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Lawmaker: 'Did climate change kill two people in Ellicott City?'

A state lawmaker suggested Monday that climate change could be to blame for the flash-flood that killed two people and destroyed much of historic Ellicott City Saturday night.

"The deaths and damage caused by this weekend's flash flood in Ellicott City, as well as the damage caused elsewhere, reminds us that climate change is about more than polar bears and the rising sea level in the Chesapeake Bay," said Sen. James Rosapepe, co-chair of a key environmental subcommittee in the Maryland Senate.

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He asked: "Did climate change kill two people in Ellicott City this weekend?"

Rosapepe, a Democrat, said Maryland is ill-prepared to prevent flash-flooding largely because much of its climate change planning focuses on rising sea levels.

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He raised that possibility that the once-in-a-thousand-year flooding this weekend was linked to rising global temperatures.

"It would be very naive if we did not see this as part of climate change," Rosapepe said in an interview. "Those of us who live upland are really impacted by climate change, and this is the perfect example."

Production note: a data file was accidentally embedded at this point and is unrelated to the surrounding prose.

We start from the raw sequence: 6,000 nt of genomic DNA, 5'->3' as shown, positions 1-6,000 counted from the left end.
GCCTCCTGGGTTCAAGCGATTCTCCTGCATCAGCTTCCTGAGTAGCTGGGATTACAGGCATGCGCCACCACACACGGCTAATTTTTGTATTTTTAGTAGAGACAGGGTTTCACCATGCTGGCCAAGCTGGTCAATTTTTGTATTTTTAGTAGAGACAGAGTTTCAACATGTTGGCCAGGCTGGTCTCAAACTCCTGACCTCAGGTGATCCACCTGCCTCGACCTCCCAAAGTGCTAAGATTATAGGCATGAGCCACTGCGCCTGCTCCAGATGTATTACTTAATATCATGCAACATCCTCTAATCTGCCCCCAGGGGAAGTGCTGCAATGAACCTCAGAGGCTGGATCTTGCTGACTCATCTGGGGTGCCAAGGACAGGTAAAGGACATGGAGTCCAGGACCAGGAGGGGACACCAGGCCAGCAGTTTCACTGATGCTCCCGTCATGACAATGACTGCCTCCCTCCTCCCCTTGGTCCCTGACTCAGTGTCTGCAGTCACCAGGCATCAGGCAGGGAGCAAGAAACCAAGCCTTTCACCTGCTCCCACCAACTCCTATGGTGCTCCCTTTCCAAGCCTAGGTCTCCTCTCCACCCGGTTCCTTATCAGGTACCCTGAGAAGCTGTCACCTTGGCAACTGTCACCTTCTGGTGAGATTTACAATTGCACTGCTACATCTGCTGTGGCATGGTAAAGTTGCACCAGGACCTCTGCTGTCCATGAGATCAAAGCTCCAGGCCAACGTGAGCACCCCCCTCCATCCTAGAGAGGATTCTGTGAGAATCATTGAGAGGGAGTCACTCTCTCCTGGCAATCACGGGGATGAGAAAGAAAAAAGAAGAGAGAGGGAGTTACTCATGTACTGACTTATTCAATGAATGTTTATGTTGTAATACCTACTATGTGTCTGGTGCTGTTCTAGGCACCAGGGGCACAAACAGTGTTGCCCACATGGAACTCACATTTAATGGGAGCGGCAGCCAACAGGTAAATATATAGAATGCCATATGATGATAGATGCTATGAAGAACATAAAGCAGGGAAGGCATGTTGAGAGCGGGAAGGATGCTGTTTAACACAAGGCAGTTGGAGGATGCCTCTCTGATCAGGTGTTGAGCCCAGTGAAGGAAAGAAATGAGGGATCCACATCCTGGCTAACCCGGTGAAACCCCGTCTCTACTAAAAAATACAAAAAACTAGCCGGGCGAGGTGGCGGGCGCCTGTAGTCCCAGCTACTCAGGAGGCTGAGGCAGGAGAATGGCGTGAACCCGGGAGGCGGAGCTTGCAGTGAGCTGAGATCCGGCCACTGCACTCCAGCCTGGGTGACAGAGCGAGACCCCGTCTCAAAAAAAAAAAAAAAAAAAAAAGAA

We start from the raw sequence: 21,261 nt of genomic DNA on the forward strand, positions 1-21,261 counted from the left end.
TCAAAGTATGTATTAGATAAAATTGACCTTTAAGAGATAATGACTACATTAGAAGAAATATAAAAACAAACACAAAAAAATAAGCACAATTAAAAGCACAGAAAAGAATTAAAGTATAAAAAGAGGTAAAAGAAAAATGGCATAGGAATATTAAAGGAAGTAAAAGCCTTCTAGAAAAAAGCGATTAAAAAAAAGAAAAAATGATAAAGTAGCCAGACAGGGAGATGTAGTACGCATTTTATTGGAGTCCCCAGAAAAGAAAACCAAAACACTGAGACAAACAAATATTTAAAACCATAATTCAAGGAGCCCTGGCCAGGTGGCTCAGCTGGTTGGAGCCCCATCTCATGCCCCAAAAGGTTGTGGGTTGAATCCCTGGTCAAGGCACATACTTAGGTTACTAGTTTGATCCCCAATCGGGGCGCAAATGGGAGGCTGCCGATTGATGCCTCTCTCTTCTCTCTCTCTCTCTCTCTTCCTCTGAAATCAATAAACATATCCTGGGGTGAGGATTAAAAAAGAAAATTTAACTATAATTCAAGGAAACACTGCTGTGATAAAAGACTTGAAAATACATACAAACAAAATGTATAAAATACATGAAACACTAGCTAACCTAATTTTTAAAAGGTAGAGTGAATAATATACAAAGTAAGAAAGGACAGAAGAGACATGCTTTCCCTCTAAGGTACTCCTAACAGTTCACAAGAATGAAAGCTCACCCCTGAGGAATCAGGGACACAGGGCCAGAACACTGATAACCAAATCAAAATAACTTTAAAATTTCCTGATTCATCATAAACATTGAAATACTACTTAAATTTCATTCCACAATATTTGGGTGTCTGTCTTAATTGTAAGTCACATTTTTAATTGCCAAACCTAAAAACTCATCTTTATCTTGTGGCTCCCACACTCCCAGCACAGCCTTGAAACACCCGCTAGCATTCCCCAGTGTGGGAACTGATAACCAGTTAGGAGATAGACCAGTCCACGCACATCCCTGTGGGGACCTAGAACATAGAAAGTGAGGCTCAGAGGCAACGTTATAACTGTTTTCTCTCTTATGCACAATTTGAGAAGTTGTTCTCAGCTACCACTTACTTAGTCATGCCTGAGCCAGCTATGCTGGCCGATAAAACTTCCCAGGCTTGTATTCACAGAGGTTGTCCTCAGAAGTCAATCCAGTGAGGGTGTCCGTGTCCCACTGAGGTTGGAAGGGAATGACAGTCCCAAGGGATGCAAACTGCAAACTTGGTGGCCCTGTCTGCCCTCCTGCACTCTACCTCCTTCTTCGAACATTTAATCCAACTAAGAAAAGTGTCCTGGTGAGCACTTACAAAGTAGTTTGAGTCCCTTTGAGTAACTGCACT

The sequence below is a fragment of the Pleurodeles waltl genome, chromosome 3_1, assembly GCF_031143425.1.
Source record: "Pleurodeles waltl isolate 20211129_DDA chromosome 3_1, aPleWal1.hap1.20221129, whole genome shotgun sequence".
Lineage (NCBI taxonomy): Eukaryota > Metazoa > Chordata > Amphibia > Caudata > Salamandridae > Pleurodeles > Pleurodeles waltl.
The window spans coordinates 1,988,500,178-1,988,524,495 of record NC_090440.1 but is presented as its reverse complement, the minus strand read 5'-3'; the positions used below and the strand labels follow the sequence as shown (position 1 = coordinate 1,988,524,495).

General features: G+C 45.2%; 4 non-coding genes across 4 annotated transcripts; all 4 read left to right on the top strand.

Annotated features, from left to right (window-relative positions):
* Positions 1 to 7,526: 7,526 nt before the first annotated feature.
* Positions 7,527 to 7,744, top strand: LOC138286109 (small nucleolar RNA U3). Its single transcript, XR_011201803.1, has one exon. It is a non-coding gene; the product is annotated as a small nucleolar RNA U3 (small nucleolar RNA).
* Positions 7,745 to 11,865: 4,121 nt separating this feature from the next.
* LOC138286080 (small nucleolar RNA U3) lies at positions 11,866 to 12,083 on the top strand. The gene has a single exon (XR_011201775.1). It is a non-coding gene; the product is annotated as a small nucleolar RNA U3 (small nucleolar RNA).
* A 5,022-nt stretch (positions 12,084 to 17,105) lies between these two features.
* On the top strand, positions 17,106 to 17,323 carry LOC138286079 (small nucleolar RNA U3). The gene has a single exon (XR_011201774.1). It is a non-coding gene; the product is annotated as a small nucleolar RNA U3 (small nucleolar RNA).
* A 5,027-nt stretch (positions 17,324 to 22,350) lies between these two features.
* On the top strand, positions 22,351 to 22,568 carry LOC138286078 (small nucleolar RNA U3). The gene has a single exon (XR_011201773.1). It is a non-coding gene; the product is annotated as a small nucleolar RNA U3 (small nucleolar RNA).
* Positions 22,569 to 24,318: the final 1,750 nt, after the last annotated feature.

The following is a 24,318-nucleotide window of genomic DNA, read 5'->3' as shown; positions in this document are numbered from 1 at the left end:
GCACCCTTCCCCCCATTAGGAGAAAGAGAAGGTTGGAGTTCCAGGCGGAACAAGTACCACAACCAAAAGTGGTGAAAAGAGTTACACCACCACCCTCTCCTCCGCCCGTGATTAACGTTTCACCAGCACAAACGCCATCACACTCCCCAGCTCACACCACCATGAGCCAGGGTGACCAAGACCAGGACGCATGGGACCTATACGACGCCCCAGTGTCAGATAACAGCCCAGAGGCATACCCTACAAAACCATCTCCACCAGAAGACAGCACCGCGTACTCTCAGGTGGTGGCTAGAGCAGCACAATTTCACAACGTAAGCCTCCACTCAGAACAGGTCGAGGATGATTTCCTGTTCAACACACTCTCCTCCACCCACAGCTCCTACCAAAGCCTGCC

Rosapepe acknowledged science could not prove climate change caused particular flash-flood, but he said the increased frequency of flash-flooding in general is due to climate change and said that is an ongoing public safety problem for the entire state.

"It's a little bit like terrorism, in that we don't know what nut-job is going to shoot someone else. But we do know that there are nut-jobs out there that are likely to shoot someone," he said. "So we have to prepare ourselves."

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Rosapepe, who has been critical of the state's preparedness for natural disasters, said he hopes to draw attention to how areas away from the coastline need to take climate change seriously.

"Ellicott City was built for the climate of the 19th century. It's beautiful, and that's why we love it. But it needs to be built to be safe for the 21st century climate," Rosapepe said.

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